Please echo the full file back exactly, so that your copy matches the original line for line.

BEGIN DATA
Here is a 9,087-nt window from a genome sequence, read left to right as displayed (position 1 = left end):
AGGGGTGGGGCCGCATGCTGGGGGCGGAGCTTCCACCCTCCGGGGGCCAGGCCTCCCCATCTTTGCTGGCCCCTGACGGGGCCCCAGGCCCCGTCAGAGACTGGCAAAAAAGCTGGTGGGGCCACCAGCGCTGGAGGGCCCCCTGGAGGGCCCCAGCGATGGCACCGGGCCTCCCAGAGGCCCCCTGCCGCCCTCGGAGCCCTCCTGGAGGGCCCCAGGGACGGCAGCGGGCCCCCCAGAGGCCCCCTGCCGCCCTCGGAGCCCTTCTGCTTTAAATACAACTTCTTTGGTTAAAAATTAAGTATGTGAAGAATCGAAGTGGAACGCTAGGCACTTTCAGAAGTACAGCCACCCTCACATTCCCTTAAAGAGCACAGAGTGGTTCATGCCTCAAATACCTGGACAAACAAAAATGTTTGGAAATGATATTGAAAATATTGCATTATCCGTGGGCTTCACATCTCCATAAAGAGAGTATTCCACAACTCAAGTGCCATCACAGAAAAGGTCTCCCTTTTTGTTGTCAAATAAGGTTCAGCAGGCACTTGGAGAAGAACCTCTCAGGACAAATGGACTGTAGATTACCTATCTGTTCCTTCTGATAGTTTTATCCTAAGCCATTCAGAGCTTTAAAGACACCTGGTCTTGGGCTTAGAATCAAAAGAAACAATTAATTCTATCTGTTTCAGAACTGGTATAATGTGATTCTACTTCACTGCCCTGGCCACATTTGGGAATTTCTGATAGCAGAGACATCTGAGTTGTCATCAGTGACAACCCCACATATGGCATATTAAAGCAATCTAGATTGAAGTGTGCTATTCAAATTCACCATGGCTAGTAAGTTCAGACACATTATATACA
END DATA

Here is a 9,087-nt window from a genome sequence, read left to right as displayed (position 1 = left end):
AGGGGTGGGGCCGCATGCTGGGGGCGGAGCTTCCACCCTCCGGGGGCCAGGCCTCCCCATCTTTGCTGGCCCCTGACGGGGCCCCAGGCCCCGTCAGAGACTGGCAAAAAAGCTGGTGGGGCCACCAGCGCTGGAGGGCCCCCTGGAGGGCCCCAGCGATGGCACCGGGCCTCCCAGAGGCCCCCTGCCGCCCTCGGAGCCCTCCTGGAGGGCCCCAGGGACGGCAGCGGGCCCCCCAGAGGCCCCCTGCCGCCCTCGGAGCCCTTCTGCTTTAAATACAACTTCTTTGGTTAAAAATTAAGTATGTGAAGAATCGAAGTGGAACGCTAGGCACTTTCAGAAGTACAGCCACCCTCACATTCCCTTAAAGAGCACAGAGTGGTTCATGCCTCAAATACCTGGACAAACAAAAATGTTTGGAAATGATATTGAAAATATTGCATTATCCGTGGGCTTCACATCTCCATAAAGAGAGTATTCCACAACTCAAGTGCCATCACAGAAAAGGTCTCCCTTTTTGTTGTCAAATAAGGTTCAGCAGGCACTTGGAGAAGAACCTCTCAGGACAAATGGACTGTAGATTACCTATCTGTTCCTTCTGATAGTTTTATCCTAAGCCATTCAGAGCTTTAAAGACACCTGGTCTTGGGCTTAGAATCAAAAGAAACAATTAATTCTATCTGTTTCAGAACTGGTATAATGTGATTCTACTTCACTGCCCTGGCCACATTTGGGAATTTCTGATAGCAGAGACATCTGAGTTGTCATCAGTGACAACCCCACATATGGCATATTAAAGCAATCTAGATTGAAGTGTGCTATTCAAATTCACCATGGCTAGTAAGTTCAGACACATTATATACA